Monday, September 28, 2009

Sarah Palin, gone rogue

Sarah Palin, gone rogue

Just read the press release announcing the November release of Sarah Palin’s memoir, titled “Going Rogue: An American Life.”

I don’t care that she has written a memoir, won’t read her memoir, and am stunned that Harper has commissioned a first printing of 1.5 million copies.

However, what is really bothering me is the use of the word “rogue” in the title. Rogue is not a flattering word. Seeing it in the title drove me to the dictionary.

I opened my worn, thin-paper copy (“THIN PAPER” is actually printed above the title) of “Webster’s New Collegiate Dictionary,” copyright 1959, by G. & C. Merriam Co., and looked up “rogue.” The definitions follow.

1. A vagrant; an idle sturdy beggar; a tramp.
2. A knave; cheat.
3. Scamp; rascal.
4. A rogue elephant.
5. Biol. A chance variation:--usually applied to inferior or nontypical plants.

Following this we find “rogue elephant” defined.

Rogue elephant: A vicious elephant which separates from the herd and roams alone.

Then we find “rogue’s gallery,” defined as “A collection of portraits of persons arrested as criminals, for the use of the police.” And “rogue’s march,” “Derisive music for a person driven away under popular indignation or official sentence, as when a soldier is drummed out of a regiment.

After reading the definitions I’m making the elitist assumption that neither Ms. Palin nor her collaborator, Lynn Vincent, have a feeling for the subtlety of language. Did they check a dictionary? Did they think “rogue” is a synonym for “maverick?”

Ms Palin supposedly spent several days in New York working around the clock with editors at Harper after she and Vincent finished their work. Didn’t any of those editors look up the word “rogue?”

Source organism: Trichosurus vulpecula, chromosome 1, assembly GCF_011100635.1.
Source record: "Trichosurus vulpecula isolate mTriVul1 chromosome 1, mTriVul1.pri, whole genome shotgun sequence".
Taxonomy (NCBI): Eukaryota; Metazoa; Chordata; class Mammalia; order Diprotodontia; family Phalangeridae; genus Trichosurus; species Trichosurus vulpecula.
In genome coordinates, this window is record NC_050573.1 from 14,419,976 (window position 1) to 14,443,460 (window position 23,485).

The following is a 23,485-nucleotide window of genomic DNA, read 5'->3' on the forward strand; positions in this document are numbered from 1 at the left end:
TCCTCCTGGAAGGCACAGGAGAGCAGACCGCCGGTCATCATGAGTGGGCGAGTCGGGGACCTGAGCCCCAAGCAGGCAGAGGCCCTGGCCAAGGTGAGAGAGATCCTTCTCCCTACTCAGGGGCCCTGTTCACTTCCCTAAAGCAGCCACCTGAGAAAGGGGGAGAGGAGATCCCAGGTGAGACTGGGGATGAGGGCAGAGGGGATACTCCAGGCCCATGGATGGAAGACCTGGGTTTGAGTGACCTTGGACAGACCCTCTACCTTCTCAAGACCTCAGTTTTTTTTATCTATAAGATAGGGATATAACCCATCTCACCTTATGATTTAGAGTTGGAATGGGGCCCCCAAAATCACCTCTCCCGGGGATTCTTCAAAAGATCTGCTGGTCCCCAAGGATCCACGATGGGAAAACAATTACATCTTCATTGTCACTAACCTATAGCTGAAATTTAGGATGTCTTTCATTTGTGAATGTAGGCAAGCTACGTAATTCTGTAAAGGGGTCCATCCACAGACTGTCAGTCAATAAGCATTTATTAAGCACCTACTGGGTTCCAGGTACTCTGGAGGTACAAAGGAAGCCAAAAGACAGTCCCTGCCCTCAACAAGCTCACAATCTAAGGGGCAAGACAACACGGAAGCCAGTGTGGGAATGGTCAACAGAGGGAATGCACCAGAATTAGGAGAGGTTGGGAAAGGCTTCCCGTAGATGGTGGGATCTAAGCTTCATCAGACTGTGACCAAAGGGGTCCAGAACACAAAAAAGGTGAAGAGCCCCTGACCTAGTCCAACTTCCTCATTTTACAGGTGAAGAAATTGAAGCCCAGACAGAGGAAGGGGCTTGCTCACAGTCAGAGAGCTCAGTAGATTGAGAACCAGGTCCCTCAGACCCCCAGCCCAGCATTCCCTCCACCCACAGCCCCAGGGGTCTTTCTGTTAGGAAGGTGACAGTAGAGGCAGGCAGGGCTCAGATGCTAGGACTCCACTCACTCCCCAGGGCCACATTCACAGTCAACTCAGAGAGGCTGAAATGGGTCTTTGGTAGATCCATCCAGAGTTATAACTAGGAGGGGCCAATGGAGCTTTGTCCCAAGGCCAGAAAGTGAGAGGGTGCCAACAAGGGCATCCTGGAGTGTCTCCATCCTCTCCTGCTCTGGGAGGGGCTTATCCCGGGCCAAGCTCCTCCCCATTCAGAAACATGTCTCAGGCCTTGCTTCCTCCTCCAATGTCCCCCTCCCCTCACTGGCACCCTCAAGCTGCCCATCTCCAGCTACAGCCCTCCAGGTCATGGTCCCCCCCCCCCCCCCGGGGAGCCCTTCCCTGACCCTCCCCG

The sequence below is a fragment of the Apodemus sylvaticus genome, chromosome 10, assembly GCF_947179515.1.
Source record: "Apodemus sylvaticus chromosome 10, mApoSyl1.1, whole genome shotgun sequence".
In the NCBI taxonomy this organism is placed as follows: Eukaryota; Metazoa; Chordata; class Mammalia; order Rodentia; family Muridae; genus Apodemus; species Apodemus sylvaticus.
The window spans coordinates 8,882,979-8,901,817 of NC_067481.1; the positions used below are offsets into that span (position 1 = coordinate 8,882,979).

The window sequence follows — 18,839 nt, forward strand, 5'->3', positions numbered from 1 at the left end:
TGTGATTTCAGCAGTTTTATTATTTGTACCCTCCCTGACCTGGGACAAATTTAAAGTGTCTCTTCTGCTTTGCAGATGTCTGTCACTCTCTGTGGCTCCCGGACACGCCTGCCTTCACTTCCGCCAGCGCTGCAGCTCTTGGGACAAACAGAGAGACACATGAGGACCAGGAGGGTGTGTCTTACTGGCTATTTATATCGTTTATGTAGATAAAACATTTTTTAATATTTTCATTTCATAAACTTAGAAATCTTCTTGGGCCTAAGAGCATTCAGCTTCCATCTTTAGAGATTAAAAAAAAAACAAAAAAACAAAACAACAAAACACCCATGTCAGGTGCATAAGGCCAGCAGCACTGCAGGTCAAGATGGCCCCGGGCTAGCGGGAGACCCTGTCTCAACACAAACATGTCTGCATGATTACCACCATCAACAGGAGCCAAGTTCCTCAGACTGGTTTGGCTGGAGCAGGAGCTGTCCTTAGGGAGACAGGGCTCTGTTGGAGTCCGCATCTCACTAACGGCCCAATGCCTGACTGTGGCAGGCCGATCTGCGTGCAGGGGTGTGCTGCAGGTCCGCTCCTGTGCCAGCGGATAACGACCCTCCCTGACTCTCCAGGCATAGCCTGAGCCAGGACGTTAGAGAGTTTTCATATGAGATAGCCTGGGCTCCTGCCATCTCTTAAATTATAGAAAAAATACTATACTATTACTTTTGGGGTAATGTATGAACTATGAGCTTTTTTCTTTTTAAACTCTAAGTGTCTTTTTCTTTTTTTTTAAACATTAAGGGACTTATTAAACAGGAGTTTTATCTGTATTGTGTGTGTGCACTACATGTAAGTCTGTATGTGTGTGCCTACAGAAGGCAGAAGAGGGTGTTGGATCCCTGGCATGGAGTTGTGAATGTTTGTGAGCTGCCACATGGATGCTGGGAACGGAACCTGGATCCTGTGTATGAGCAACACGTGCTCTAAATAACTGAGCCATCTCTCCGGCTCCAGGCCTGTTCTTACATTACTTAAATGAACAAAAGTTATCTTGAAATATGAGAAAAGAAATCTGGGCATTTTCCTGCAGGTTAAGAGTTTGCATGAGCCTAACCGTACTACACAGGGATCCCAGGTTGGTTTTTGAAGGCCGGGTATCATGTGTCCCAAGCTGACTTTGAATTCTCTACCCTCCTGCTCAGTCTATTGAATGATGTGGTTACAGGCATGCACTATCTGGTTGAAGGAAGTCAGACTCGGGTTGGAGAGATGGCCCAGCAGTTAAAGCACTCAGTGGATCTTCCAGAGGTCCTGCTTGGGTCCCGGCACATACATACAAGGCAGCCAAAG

1 comment:

  1. I think that the use of "rogue" to mean "independent" is a symptom of the general debasement of American English.

    Besides the obviously Orwellian aspects of vague and fluid word definitions, the fixity of language is generally imposed by the upper class/elite as a marker for social status; consider "the rain in Spain" scenes in My Fair Lady. This also explains why America tends to coin new words at a substantially faster rate than England, even on a per capita basis. American elites are less effective at imposing language fixity and the society of America is somewhat more linguistically dynamic. (argots and dialects often seem to arise form the social opposite of the elites(the internal proletariat), which is one of the reasons they are resisted; see Arnold Toynbee)

    Presently, it may be in the interests of the elite to reduce the fixity of the meaning of words to mask their misdeeds, but the intellectual rigor of the readers must also be examined. In common political discourse of today, words like: terrorist, fascism, socialist, freedom, free market, and rule of law, amongst others, are misstated, misconstrued, inverted, and all to often, left undefined as simple emotional markers.

    I believe that this debasement of the meaning of words is dangerous and opens up opportunities for demagogues. Add to this the parlous state of the economy in general and of ordinary peoples finances in specific, and a dangerous set of conditions now exist. U-6 unemployment is almost 20%, the rate of home foreclosures continues to rise and the homeless and "automotively" housed are everywhere. Meanwhile, politicians and the "politically involved" of both the left and the right are casting words the equivelent of bombs. This, in an effort to gain advantage, while little realizing the real fire they may ignite.